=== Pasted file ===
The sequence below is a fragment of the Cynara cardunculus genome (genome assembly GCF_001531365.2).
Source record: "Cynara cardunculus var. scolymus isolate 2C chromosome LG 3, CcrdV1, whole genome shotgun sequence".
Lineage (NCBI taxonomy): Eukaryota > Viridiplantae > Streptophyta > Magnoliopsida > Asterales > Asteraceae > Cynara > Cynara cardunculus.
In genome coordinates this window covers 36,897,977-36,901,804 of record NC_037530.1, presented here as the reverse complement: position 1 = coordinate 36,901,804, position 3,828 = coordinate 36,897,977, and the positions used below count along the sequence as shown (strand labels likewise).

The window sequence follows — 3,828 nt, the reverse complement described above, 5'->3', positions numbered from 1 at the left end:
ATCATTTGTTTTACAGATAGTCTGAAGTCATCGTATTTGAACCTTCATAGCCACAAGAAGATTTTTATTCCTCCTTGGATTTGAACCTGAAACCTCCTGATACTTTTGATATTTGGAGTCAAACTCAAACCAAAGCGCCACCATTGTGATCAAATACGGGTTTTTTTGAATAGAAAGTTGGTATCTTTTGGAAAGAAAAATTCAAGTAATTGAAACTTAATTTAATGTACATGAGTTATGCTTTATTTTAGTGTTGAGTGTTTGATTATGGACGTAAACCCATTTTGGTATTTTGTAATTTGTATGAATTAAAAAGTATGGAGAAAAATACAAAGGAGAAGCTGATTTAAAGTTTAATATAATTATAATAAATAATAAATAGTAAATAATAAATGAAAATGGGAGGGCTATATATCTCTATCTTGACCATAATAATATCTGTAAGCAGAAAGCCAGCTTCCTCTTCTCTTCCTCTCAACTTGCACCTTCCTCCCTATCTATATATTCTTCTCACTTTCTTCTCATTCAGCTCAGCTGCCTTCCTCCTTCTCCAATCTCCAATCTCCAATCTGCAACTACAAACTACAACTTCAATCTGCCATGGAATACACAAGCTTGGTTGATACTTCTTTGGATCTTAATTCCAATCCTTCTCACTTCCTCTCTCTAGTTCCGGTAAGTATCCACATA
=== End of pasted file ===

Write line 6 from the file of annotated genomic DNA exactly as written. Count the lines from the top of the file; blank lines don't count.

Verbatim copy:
ATCATTTGTTTTACAGATAGTCTGAAGTCATCGTATTTGAACCTTCATAGCCACAAGAAGATTTTTATTCCTCCTTGGATTTGAACCTGAAACCTCCTGATACTTTTGATATTTGGAGTCAAACTCAAACCAAAGCGCCACCATTGTGATCAAATACGGGTTTTTTTGAATAGAAAGTTGGTATCTTTTGGAAAGAAAAATTCAAGTAATTGAAACTTAATTTAATGTACATGAGTTATGCTTTATTTTAGTGTTGAGTGTTTGATTATGGACGTAAACCCATTTTGGTATTTTGTAATTTGTATGAATTAAAAAGTATGGAGAAAAATACAAAGGAGAAGCTGATTTAAAGTTTAATATAATTATAATAAATAATAAATAGTAAATAATAAATGAAAATGGGAGGGCTATATATCTCTATCTTGACCATAATAATATCTGTAAGCAGAAAGCCAGCTTCCTCTTCTCTTCCTCTCAACTTGCACCTTCCTCCCTATCTATATATTCTTCTCACTTTCTTCTCATTCAGCTCAGCTGCCTTCCTCCTTCTCCAATCTCCAATCTCCAATCTGCAACTACAAACTACAACTTCAATCTGCCATGGAATACACAAGCTTGGTTGATACTTCTTTGGATCTTAATTCCAATCCTTCTCACTTCCTCTCTCTAGTTCCGGTAAGTATCCACATA